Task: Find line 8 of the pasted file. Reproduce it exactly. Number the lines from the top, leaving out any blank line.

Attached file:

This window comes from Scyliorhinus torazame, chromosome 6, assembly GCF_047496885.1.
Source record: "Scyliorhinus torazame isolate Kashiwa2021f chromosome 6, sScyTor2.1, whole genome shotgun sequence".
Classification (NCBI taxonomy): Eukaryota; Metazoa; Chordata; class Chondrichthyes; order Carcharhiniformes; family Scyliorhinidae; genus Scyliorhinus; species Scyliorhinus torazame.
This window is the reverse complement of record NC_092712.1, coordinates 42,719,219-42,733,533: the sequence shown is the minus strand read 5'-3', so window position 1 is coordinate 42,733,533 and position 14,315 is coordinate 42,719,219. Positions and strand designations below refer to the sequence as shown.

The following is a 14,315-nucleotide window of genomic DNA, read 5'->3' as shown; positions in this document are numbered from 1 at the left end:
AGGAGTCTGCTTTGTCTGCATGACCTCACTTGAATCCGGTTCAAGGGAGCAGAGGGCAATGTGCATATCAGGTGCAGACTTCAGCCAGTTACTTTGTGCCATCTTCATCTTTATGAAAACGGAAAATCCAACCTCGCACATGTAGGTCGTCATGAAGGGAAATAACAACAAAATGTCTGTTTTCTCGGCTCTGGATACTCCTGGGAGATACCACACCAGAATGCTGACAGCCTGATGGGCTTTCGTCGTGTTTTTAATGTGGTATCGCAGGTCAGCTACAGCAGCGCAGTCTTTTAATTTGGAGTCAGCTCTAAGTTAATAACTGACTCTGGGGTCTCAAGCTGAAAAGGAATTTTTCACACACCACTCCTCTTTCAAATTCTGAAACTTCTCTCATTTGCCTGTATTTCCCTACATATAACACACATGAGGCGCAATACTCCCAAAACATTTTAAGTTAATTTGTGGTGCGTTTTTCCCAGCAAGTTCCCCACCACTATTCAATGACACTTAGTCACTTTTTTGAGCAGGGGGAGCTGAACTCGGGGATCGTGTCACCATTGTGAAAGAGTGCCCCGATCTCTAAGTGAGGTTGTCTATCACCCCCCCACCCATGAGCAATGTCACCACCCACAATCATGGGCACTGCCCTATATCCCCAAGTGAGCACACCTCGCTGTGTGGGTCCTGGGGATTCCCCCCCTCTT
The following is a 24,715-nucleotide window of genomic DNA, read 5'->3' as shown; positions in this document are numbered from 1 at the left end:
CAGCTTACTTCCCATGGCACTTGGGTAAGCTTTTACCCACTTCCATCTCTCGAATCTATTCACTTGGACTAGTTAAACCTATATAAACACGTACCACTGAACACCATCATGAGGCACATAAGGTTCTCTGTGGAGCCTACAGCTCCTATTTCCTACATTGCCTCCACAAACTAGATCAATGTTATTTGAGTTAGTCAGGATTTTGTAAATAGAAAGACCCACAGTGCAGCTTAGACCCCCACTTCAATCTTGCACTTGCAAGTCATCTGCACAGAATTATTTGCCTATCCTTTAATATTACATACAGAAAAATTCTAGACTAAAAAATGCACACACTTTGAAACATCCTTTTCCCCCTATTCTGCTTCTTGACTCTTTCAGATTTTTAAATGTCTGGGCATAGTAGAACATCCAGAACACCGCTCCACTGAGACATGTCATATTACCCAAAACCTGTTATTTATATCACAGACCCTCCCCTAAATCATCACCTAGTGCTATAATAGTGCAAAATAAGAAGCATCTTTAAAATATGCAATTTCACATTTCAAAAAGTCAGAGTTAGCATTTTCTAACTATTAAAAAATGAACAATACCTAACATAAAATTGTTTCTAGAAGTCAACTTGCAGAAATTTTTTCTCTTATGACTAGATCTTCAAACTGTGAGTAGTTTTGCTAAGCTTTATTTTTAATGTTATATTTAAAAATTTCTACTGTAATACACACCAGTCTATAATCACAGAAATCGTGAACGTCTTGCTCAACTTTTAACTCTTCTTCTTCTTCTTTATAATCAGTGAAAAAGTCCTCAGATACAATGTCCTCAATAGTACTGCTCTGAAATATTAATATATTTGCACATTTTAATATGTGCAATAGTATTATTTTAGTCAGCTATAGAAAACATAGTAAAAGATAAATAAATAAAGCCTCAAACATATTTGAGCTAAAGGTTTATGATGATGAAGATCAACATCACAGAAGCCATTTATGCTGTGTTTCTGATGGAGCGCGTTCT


CAGCTTACTTCCCATGGCACTTGGGTAAGCTTTTACCCACTTCCATCTCTCGAATCTATTCACTTGGACTAGTTAAACCTATATAAACACGTACCACTGAACACCATCATGAGGCACATAAGGTTCTCTGTGGAGCCTACAGCTCCTATTTCCTACATTGCCTCCACAAACTAGATCAATGTTATTTGAGTTAGTCAGGATTTTGTAAATAGAAAGACCCACAGTGCAGCTTAGACCCCCACTTCAATCTTGCACTTGCAAGTCATCTGCACAGAATTATTTGCCTATCCTTTAATATTACATACAGAAAAATTCTAGACTAAAAAATGCACACACTTTGAAACATCCTTTTCCCCCTATTCTGCTTCTTGACTCTTTCAGATTTTTAAATGTCTGGGCATAGTAGAACATCCAGAACACCGCTCCACTGAGACATGTCATATTACCCAAAACCTGTTATTTATATCACAGACCCTCCCCTAAATCATCACCTAGTGCTATAATAGTGCAAAATAAGAAGCATCTTTAAAATATGCAATTTCACATTTCAAAAAGTCAGAGTTAGCATTTTCTAACTATTAAAAAATGAACAATACCTAACATAAAATTGTTTCTAGAAGTCAACTTGCAGAAATTTTTTCTCTTATGACTAGATCTTCAAACTGTGAGTAGTTTTGCTAAGCTTTATTTTTAATGTTATATTTAAAAATTTCTACTGTAATACACACCAGTCTATAATCACAGAAATCGTGAACGTCTTGCTCAACTTTTAACTCTTCTTCTTCTTCTTTATAATCAGTGAAAAAGTCCTCAGATACAATGTCCTCAATAGTACTGCTCTGAAATATTAATATATTTGCACATTTTAATATGTGCAATAGTATTATTTTAGTCAGCTATAGAAAACATAGTAAAAGATAAATAAATAAAGCCTCAAACATATTTGAGCTAAAGGTTTATGATGATGAAGATCAACATCACAGAAGCCATTTATGCTGTGTTTCTGATGGAGCGCGTTCT